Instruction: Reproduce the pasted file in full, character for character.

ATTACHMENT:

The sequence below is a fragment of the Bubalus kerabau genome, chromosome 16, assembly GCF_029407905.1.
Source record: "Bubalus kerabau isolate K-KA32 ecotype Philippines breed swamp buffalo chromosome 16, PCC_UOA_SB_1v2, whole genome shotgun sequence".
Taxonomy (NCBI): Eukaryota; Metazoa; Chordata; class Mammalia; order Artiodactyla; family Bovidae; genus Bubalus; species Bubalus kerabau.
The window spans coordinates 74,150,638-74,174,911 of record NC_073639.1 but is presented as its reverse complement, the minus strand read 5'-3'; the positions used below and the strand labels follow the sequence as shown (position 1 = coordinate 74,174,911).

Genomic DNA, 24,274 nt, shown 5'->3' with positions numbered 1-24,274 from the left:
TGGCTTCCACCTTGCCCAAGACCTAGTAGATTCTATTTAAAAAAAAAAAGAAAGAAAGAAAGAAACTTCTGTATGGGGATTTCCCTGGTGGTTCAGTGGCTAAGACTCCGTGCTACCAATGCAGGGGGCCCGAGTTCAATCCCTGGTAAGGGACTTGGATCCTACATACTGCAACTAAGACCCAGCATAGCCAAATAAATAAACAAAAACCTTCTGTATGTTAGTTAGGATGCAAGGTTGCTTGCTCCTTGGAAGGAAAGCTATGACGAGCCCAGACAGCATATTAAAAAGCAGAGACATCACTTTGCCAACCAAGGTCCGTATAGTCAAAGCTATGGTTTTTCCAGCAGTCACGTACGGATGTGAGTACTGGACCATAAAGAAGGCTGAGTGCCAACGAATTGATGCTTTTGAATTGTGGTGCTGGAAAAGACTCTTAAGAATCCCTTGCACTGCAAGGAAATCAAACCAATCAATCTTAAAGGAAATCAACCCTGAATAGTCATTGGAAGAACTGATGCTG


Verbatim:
The sequence below is a fragment of the Bubalus kerabau genome, chromosome 16, assembly GCF_029407905.1.
Source record: "Bubalus kerabau isolate K-KA32 ecotype Philippines breed swamp buffalo chromosome 16, PCC_UOA_SB_1v2, whole genome shotgun sequence".
Taxonomy (NCBI): Eukaryota; Metazoa; Chordata; class Mammalia; order Artiodactyla; family Bovidae; genus Bubalus; species Bubalus kerabau.
The window spans coordinates 74,150,638-74,174,911 of record NC_073639.1 but is presented as its reverse complement, the minus strand read 5'-3'; the positions used below and the strand labels follow the sequence as shown (position 1 = coordinate 74,174,911).

Genomic DNA, 24,274 nt, shown 5'->3' with positions numbered 1-24,274 from the left:
TGGCTTCCACCTTGCCCAAGACCTAGTAGATTCTATTTAAAAAAAAAAAGAAAGAAAGAAAGAAACTTCTGTATGGGGATTTCCCTGGTGGTTCAGTGGCTAAGACTCCGTGCTACCAATGCAGGGGGCCCGAGTTCAATCCCTGGTAAGGGACTTGGATCCTACATACTGCAACTAAGACCCAGCATAGCCAAATAAATAAACAAAAACCTTCTGTATGTTAGTTAGGATGCAAGGTTGCTTGCTCCTTGGAAGGAAAGCTATGACGAGCCCAGACAGCATATTAAAAAGCAGAGACATCACTTTGCCAACCAAGGTCCGTATAGTCAAAGCTATGGTTTTTCCAGCAGTCACGTACGGATGTGAGTACTGGACCATAAAGAAGGCTGAGTGCCAACGAATTGATGCTTTTGAATTGTGGTGCTGGAAAAGACTCTTAAGAATCCCTTGCACTGCAAGGAAATCAAACCAATCAATCTTAAAGGAAATCAACCCTGAATAGTCATTGGAAGAACTGATGCTG